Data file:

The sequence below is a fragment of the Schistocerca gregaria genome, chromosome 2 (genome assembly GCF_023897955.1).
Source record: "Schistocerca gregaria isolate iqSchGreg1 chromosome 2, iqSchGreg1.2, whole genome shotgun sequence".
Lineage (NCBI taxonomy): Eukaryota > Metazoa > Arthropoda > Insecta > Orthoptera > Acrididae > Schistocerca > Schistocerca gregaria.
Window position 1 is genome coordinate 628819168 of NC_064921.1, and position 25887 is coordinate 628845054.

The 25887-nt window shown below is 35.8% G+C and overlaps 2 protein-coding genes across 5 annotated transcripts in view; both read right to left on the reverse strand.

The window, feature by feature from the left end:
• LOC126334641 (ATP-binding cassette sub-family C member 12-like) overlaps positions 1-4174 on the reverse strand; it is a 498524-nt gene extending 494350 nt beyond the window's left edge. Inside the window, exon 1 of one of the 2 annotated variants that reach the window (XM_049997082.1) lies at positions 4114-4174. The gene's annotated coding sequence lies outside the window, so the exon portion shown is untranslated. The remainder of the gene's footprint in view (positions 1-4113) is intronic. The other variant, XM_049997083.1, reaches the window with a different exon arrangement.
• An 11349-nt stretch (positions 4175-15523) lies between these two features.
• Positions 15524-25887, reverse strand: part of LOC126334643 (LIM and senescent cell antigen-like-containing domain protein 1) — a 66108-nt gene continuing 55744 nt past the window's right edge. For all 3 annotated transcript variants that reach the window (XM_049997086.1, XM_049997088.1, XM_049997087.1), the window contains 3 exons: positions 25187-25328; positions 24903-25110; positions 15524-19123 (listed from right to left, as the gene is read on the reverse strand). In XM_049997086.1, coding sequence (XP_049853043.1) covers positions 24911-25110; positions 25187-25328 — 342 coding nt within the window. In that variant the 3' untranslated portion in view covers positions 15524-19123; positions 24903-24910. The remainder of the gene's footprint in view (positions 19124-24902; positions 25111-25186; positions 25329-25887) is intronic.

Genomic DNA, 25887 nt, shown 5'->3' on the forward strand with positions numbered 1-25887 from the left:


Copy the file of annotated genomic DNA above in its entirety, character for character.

The sequence below is a fragment of the Schistocerca gregaria genome, chromosome 2 (genome assembly GCF_023897955.1).
Source record: "Schistocerca gregaria isolate iqSchGreg1 chromosome 2, iqSchGreg1.2, whole genome shotgun sequence".
Lineage (NCBI taxonomy): Eukaryota > Metazoa > Arthropoda > Insecta > Orthoptera > Acrididae > Schistocerca > Schistocerca gregaria.
Window position 1 is genome coordinate 628819168 of NC_064921.1, and position 25887 is coordinate 628845054.

The 25887-nt window shown below is 35.8% G+C and overlaps 2 protein-coding genes across 5 annotated transcripts in view; both read right to left on the reverse strand.

The window, feature by feature from the left end:
• LOC126334641 (ATP-binding cassette sub-family C member 12-like) overlaps positions 1-4174 on the reverse strand; it is a 498524-nt gene extending 494350 nt beyond the window's left edge. Inside the window, exon 1 of one of the 2 annotated variants that reach the window (XM_049997082.1) lies at positions 4114-4174. The gene's annotated coding sequence lies outside the window, so the exon portion shown is untranslated. The remainder of the gene's footprint in view (positions 1-4113) is intronic. The other variant, XM_049997083.1, reaches the window with a different exon arrangement.
• An 11349-nt stretch (positions 4175-15523) lies between these two features.
• Positions 15524-25887, reverse strand: part of LOC126334643 (LIM and senescent cell antigen-like-containing domain protein 1) — a 66108-nt gene continuing 55744 nt past the window's right edge. For all 3 annotated transcript variants that reach the window (XM_049997086.1, XM_049997088.1, XM_049997087.1), the window contains 3 exons: positions 25187-25328; positions 24903-25110; positions 15524-19123 (listed from right to left, as the gene is read on the reverse strand). In XM_049997086.1, coding sequence (XP_049853043.1) covers positions 24911-25110; positions 25187-25328 — 342 coding nt within the window. In that variant the 3' untranslated portion in view covers positions 15524-19123; positions 24903-24910. The remainder of the gene's footprint in view (positions 19124-24902; positions 25111-25186; positions 25329-25887) is intronic.

Genomic DNA, 25887 nt, shown 5'->3' on the forward strand with positions numbered 1-25887 from the left: